Sleep health is being seen more and more as a significant lifestyle factor for overall health. And rightfully so! With proven benefits like increased concentration and productivity, lower body weight, enhanced athletic performance and recovery, and improved mood, most would agree it’s worth creating a nightly routine for healthy sleep.
Current studies continue to uncover how critical sleep is to our health. And as a result, social norms are slowly shifting around the importance of sleep.
Once deemed heroic—the attitude toward a lack of sleep in the service of work, family, or exciting events is changing. Sleep debt is no longer an acceptable price to pay for success. Most adults need about 7–9 hours of sleep a night to support a robust immune system, optimized learning and memory function, and healthy blood sugar, among other benefits. Our need for sleep is emerging as a priority. And a healthy bedtime routine is one of the best ways to give yourself those healthful “Z”s.*
Snooze Your Way to Health
You probably already have a sleep routine for your children to help them succeed. But it’s just as important for you to adopt similar rules around your rest for optimal health and well-being.
Create a routine for the crucial 30 minutes before bedtime to give yourself the best chance to restore your body and brain to vibrant health. Get ready to call it a night, by making sleep hygiene a large part of your bedtime routine. Winding down is more effective when you:
- Limit daytime naps: short naps during the day can energize and improve alertness and performance, but snoozing longer than 30 minutes may interfere with your nightly sleep cycle.
- Cut caffeine: consuming this stimulant too close to bedtime interferes with your circadian rhythm and other biological mechanisms that prepare your body for sleep.
- Get regular exercise: daily exercise—even as little as 10 minutes per day—can improve your sleep quality.
- Avoid nighttime snacking: eating before bed can trigger indigestion, heartburn, and elevated blood sugar and disrupt your sleep.
- Greet the sun each day: exposure to natural light during the day helps to reinforce natural sleep and wake cycles. Take a walk in the morning or eat your lunch outside to help promote a more restful evening.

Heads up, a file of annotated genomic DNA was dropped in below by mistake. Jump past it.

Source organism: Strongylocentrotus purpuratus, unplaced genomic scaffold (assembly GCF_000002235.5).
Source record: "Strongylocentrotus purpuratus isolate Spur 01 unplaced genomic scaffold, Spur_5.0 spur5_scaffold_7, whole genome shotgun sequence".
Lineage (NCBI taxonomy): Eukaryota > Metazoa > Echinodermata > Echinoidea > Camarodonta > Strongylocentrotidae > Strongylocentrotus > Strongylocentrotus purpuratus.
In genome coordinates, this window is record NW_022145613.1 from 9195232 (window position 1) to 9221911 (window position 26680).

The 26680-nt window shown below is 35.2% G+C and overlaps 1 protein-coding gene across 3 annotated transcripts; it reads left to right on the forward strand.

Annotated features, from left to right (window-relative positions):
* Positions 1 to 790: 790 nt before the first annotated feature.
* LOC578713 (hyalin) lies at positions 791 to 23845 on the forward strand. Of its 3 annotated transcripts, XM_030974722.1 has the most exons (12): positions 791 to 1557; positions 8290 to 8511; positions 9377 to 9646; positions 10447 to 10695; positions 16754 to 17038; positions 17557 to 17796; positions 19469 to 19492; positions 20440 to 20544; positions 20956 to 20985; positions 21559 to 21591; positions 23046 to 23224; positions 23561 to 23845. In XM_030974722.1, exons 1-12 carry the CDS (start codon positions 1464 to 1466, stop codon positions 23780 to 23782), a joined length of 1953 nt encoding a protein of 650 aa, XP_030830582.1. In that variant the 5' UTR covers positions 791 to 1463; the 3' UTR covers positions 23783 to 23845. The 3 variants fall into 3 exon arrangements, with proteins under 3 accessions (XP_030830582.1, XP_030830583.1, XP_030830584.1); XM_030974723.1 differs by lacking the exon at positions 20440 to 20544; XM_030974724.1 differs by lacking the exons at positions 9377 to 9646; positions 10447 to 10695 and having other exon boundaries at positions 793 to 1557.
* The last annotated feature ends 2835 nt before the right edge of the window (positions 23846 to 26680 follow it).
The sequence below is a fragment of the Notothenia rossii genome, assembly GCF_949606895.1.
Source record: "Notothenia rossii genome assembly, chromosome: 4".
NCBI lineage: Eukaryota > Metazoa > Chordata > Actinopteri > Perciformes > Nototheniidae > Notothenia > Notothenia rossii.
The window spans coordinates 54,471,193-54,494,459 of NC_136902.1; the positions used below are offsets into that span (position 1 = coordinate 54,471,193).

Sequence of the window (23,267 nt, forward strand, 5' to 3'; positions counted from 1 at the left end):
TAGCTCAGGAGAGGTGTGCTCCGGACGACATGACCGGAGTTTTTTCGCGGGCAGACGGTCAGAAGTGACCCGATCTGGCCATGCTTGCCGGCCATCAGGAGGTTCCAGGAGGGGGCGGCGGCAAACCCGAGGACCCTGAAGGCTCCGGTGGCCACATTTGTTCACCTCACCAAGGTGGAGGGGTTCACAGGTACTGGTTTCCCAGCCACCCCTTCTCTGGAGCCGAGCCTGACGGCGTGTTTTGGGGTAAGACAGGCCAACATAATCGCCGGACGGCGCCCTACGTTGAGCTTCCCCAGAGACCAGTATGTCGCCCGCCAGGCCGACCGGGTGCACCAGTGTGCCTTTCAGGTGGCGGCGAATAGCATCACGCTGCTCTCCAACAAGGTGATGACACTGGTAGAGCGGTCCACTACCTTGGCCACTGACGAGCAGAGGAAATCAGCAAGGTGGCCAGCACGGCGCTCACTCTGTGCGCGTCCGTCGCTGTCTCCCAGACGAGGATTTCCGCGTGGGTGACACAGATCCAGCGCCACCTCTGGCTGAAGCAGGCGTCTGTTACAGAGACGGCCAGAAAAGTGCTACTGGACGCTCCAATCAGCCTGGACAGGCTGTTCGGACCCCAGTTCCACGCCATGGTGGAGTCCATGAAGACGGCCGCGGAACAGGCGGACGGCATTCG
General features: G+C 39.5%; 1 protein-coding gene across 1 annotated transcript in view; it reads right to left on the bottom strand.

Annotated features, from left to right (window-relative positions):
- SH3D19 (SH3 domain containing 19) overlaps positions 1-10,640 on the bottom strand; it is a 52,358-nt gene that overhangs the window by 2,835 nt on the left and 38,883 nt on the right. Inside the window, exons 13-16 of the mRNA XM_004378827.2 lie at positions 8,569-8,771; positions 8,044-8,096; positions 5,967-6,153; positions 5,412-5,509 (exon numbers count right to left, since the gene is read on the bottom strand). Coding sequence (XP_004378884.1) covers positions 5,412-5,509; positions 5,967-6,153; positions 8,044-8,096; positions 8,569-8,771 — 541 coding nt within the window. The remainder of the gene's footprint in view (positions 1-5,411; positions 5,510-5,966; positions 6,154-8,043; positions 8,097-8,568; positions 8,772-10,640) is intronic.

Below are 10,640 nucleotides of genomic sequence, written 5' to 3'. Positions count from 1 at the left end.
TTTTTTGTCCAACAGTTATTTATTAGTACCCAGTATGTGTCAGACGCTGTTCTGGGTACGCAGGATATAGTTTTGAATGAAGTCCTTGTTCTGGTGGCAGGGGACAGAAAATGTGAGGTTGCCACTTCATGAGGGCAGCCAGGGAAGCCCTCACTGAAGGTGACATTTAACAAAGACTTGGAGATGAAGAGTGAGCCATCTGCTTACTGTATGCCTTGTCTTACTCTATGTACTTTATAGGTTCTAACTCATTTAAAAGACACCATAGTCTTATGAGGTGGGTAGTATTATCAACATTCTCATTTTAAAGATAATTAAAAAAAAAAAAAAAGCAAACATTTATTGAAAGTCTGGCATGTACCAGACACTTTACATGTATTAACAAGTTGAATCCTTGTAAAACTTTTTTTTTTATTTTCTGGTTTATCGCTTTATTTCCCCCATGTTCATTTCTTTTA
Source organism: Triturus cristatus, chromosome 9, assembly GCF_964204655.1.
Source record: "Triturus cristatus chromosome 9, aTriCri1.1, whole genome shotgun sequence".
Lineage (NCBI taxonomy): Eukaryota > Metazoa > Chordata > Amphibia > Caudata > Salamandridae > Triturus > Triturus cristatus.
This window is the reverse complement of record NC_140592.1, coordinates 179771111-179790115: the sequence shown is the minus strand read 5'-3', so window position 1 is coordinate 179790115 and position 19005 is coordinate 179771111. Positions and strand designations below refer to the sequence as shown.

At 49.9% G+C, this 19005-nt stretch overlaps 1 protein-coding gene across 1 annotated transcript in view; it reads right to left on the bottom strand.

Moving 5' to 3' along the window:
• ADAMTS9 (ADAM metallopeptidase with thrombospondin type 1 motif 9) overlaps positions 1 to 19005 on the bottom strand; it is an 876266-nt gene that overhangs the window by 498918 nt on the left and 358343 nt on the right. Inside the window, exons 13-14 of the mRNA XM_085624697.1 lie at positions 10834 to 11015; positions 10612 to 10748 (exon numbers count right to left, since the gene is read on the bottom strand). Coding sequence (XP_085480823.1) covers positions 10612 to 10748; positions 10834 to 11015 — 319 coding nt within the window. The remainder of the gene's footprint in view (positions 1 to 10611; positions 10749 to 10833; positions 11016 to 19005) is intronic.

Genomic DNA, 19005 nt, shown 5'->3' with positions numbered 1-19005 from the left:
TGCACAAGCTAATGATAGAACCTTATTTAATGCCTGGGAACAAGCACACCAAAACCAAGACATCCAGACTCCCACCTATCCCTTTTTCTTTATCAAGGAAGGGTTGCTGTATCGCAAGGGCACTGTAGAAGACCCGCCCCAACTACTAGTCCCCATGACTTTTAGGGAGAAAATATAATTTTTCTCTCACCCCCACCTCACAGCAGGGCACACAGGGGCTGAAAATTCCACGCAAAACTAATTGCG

- Tune up your sleep environment: set a cool sleep temperature each night and create a comfortable atmosphere for relaxion and optimal sleep.
Light and Dark Before Bed
Any light, not just short-wavelength light within the blue spectrum, can affect sleep. But the use of screens and LED-powered devices have become a modern habit that negatively interferes with sleep and a relaxing wind-down routine.
Cutting off artificial light in preparation for bedtime is crucial for better sleep. While LED lights are a phenomenal invention and have huge impact on energy demand, they are detrimental to the internal clock that regulates your onset of sleep. Screens and bright lights affect the light receptors in your eyes that signal “daytime.” Give your after-hour projects a “curfew” of 30 minutes before you hit the sheets to help reduce stress and limit screen time.
Lock up your phone, put social media to rest early—have a hard and fast digital cutoff time each night. Thirty minutes before bed is a good starting goal, but the longer you can disconnect from to screens and devices before bed, the better you’ll sleep.
Consider moving your television out of the bedroom, charging your phone outside of your room at night, and a self-imposed restriction on your computer in the evening to help you adjust to a better routine.
A Habitual Winddown
Find out what calms you down after a busy day and practice a similar routine each evening. Different relaxation techniques appeal to different people, but here’s a few to try the 30 minutes before bed:
- Warm baths
- Calming music
- Hot sauna
Ease the tension of your day by reflecting on and identifying what you can let go. Incorporating relaxation at least 30 minutes before dozing off trains your body to prepare for rest, promotes better sleep, and calms anxious thoughts that can lead to insomnia.
The “After Dark” Hormone: Melatonin
Shortly after dusk, the superchiasmatic nucleus—a small region of the brain that controls circadian rhythms—uses the hormone melatonin to signal the onset of night. The pineal gland instructs the body to raise levels of melatonin in the bloodstream to time your nightly sleep cycle.
For some, lifestyle factors can prevent normal sleep and wake cycles to signal sleep. For example, artificial blue light from screens and even lighting in your home can inhibit the natural release of melatonin. It can be beneficial to support your body’s ability to time the onset of sleep by supplementing with melatonin.*
Doze Off with Pure Rest
During your wind-down time before bed, follow your new sleepy time routine and remember to practice better sleep hygiene. Benefit from the safe and effective addition of USANA® Pure Rest. When taken at bedtime, it can support your body’s natural circadian rhythms and promote sleep. A fast-acting melatonin supplement, it promotes your body’s natural sleep and wake cycles—a great ally for a relaxing wind-down routine for healthy sleep.*
Create healthy nighttime habits. Be mindful of the precious minutes before bed to support health and optimal sleep. What are your favorite relaxing bedtime routines? Comment below.*
*These statements have not been evaluated by the Food and Drug Administration. These products are not intended to diagnose, treat, cure or prevent any disease.